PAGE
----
It’s ‘Greenery’ for 2017! How Pantone Picks the Color of the Year

Now fashion houses can complete their 2017 collections, and designers can choose their paints. Pantone has announced the Color of the Year: Greenery, offering “the reassurance we yearn for amid a tumultuous social and political environment,” said Leatrice Eiseman, executive director of the Pantone Color Institute.pantone-color-of-the-year-2017-greenery-15-0343-press-release

Ahhh. Calming color, soothing words.

But Eiseman is far more than a mouthpiece for Pantone’s Color of the Year. She’s in charge of finding it, and she shared some of her secrets before traveling from her island home near Seattle to Seoul, where she unveiled the hot new hue.

Here’s what Eiseman had to say about:

Being the defining voice in the world of color

“If we believe in it enough to name it Color of the Year, manufacturers and designers will of course jump on the bandwagon and get excited by it. They’ll say, ‘Wow, pink and blue, who’d have thought [from 2016’s Rose Quartz and Serenity duo]. Maybe we need to make potato peelers – one in pink, one in blue.’ Some were already on that path before they heard us, and it helps to validate their choices.”

Feeling for the color

“We have to look for colors in ascendancy. You feel for it. You start to see certain colors on the periphery. We see little nuggets of information that come from the art world. It could be an artist who has come to prominence. For the 2016 colors, it started when I was asked by the Tate in London to critique Agnes Martin’s work. I realized she really loved blue, and all the emotional reasons why, and that she loved to combine it with other pastels, particularly in the rose tones. Her work was appearing in London, Dusseldorf, Los Angeles and New York. Then I picked up a magazine, W or Elle Decor, and there was the apartment of Wendy Murdoch, and above the fireplace was a huge Agnes Martin. Once you let the genie out of the bottle, you go down the path of where else you’re seeing this.”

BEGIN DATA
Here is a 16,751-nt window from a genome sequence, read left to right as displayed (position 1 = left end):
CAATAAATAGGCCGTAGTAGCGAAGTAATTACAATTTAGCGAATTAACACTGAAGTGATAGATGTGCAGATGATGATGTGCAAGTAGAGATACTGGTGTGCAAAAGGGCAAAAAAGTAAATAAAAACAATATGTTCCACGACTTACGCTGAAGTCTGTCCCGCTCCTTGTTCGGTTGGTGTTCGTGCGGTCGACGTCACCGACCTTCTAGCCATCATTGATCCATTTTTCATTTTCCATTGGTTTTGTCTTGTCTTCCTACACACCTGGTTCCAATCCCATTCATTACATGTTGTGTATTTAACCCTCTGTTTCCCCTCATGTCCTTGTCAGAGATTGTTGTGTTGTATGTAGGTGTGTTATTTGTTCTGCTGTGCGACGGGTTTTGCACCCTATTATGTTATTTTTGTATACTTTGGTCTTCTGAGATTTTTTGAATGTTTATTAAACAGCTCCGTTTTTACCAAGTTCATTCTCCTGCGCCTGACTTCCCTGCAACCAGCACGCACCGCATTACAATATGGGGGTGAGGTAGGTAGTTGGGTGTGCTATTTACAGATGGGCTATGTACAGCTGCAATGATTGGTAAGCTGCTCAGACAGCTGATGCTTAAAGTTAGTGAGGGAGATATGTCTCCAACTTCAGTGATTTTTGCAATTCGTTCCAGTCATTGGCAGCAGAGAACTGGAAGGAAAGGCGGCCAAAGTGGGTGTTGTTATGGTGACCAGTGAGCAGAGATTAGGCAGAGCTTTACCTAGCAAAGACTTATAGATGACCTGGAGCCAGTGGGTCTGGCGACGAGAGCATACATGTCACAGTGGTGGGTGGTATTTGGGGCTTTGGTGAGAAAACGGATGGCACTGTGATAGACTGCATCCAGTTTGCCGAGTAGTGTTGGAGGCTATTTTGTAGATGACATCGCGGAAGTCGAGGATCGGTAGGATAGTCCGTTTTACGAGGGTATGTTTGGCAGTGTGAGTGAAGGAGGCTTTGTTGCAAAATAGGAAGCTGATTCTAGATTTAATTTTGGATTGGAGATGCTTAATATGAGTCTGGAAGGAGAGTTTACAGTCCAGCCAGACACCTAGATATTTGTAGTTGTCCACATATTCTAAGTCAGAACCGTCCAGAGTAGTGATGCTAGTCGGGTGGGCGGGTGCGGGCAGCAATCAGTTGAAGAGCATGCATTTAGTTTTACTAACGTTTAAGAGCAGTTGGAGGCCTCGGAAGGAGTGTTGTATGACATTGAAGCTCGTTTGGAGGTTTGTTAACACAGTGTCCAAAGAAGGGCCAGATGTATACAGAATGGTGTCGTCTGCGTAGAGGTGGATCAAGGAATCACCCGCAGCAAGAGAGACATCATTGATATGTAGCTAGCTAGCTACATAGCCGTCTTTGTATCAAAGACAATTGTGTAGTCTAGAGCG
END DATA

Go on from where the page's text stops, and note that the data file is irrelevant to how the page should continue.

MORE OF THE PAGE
The effect of home

“Living in the Northwest is a tremendous advantage, in that you get the best light here you can imagine, pure light for viewing color. I’m looking out a north window right now, where I’m seeing gorgeous greenery that surrounds us and contrasts with Japanese maples. I also bring a lee-w-pantone-fg-marsalaWest Coast perspective, which in some ways is more colorful, more adventurous in reaching out and taking chances with color.”

Defying color rules

“I just changed the color of a tiny little powder room in my own home. I have a collection of beaded evening purses that are works of art, and I don’t want to hide them in a drawer. So I redid the powder room to showcase them. It’s a maroony, a little bit purply shade, and over that is a sheer gold overlay, so it’s like walking into a jewel box. It defies the rule about painting small spaces lighter colors to make them appear bigger, but you just go in for a few minutes and leave. You should glamorize it and dramatize it.”

Playing favorites

“It’s like asking who’s your favorite child. I think every color has a redeeming feature. If real estate is all about location, location, location, then with color, it’s context, context, context. Someone might say, ‘Really, you like the color puce?’ And I say, ‘It’s classic. I could use a gorgeous topiary teal to spice it up a bit.’”

Loading up on the new hotness

“I am right on it, the minute we know that’s the color we’re going to go with, I am right out there. Sometimes it’s difficult to find that precise color, so I have to push a little bit. I love jewelry and scarves, and I find sandals and ties and fingernail polish. We have a sun porch, and I start taking stuff there, so when I go on a trip, I can deliberately start matching and putting it all together.”

Photo courtesy of Leatrice Eiseman

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